Per an email blast from the club, in a slightly surprising move this afternoon, Erik Kratz returned to the Jays, as Dioner Navarro has been placed on the bereavement/family medical emergency list. Meanwhile, Neil Wagner has returned to the bullpen, with Chad Jenkins being optioned down to Buffalo.
First and foremost, thoughts are with Navarro and whatever it is that he’s going through that has forced him to leave the club briefly here. As for the baseball stuff, according to the release, he’ll be gone a minimum of three, and a maximum of seven days. Not sure how much they can fudge this, but with him ailing a bit the other week, and this being in his first season of full-time duty behind the plate since 2009– plus the potential that whatever he’s attending to is something that’s happening in his native Venezuela — I’d wager he’s out for closer to the latter than the former. Entirely a guess, though.
Erik Kratz is a fine-enough replacement — strange words given his Arencibia-like .231/.231/.462 line (in a horribly tiny sample size, with a much better walk rate for his career), but he is at least bringing defence and the understanding that the gig is only temporary. And also is still just a backup one — Josh Thole starts tonight with Dustin McGowan on the hill.
Wagner makes all the sense in the world, and always did. Well, except for the time when he was dealing with a minor arm injury and Jenkins was recalled in his stead, but he was back in action on Sunday, pitching an inning in Charlotte, allowing one hit and striking out one, and apparently that’s all the club needed to see. Ol’ Gibbers seems to trust him — something we can’t say of half the relievers back there, it sometimes feels — so we can add that to go with his vast superiority in a short relief role to the reasons why he’s a better fit than Jenkins. And who knows how long Stroman is going to be back there? J.A. Happ probably needs to pitch reasonably well on Thursday to keep his job another five days, in which case Gibbons loses another right-handed power arm from the ‘pen, so they might as well have Wagner up and rolling by that time — especially since Stroman won’t be available over the weekend if he really does end up being slated for a move to the bullpen after an inevitable Happ farm-walking, eh?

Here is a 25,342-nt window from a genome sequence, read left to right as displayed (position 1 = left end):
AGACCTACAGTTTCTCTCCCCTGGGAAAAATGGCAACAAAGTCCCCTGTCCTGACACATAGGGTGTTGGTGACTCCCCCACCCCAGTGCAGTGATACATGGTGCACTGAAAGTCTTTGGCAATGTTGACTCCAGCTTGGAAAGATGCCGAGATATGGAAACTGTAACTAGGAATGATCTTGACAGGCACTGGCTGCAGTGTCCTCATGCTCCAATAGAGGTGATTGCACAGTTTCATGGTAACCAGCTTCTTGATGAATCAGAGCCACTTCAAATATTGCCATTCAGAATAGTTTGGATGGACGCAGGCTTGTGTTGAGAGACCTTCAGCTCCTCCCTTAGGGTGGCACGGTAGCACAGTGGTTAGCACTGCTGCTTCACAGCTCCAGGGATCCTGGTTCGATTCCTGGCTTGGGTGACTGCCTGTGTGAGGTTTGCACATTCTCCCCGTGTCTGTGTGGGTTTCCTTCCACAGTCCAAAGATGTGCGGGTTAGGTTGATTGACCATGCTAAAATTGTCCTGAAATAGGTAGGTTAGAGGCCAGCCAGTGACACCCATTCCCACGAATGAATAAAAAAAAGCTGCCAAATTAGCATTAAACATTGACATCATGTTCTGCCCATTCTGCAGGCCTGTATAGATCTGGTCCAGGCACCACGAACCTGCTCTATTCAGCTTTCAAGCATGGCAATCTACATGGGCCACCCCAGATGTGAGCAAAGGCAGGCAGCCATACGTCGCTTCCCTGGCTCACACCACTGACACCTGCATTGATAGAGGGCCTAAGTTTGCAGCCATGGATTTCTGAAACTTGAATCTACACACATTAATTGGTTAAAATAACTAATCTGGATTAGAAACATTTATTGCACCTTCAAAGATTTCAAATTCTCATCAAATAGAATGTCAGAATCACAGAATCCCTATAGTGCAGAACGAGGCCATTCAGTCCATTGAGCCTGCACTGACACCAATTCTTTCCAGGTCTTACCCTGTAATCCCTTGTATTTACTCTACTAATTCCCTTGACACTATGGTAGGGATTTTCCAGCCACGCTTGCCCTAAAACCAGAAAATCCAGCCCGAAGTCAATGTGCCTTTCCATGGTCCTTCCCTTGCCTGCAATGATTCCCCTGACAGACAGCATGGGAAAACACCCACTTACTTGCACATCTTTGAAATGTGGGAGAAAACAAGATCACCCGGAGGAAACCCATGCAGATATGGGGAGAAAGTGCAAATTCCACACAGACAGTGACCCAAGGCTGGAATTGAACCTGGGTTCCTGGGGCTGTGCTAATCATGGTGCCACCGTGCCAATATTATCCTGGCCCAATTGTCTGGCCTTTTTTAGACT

Meanwhile, the White Sox activated right-hitting, formerly lefty-smashing second baseman Jeff Keppinger from the DL today, and then immediately designated him for assignment. In other words: the roster carousel may not have come to a complete stop just yet, as Keppinger could actually be seen as a useful piece for the Jays, provided they’re willing to look beyond the pitiful 113 plate appearances against left-handed pitching that he took last season for Chicago, in which he posted a .256 wOBA and a wRC+ of just 53.
Not good, but his overall numbers did rise after a terrible start to the year (his second half wOBA was a still-not-good .294), and it also needs to be noted that he played the whole season with a shoulder problem (which he had off-season surgery for, and was the reason he began this year on the DL — but was also, if Robin Ventura is to be believed, having more of an impact on his throwing than his hitting). For his career his wOBA against lefties is a far, far more impressive .358, and his wRC+ is 121, and in the three seasons prior to the shoulder injury it was .363 and 131. That wRC+ is actually top 50 in baseball in the split over that span (minimum 300 PA), though Kevin Youkilis ranks second on that list, so… y’know. On the rehab assignment in double-A that just ended he had two hits and two walks in eight plate appearances against lefties, for whatever that’s worth (read: nothing), too. (Also, veteran presents, eh Alex?)
Since 2011, Keppinger has been used exclusively at first, second, and third, but in the years before that he also saw some time at short and in the outfield as well. So: versatile? Capable of playing second? Arm enough to play third? Crushed left-handers before a shoulder injury he’s supposedly recovered from? He and Steve Tolleson would be somewhat redundant, I guess, except that it’s not like the Jays don’t need two caddies for their platoon infielders/DHs anyway (or that Tolleson couldn’t just be tossed back to the scrap heap they found him on in exchange for a superior hitter). If they believe his restored health has restored his lefty-killing prowess, they might totally make a move — that is, if only they could bring themselves to dump one of the relievers they don’t have enough innings for anyway to make room for him. Ugh.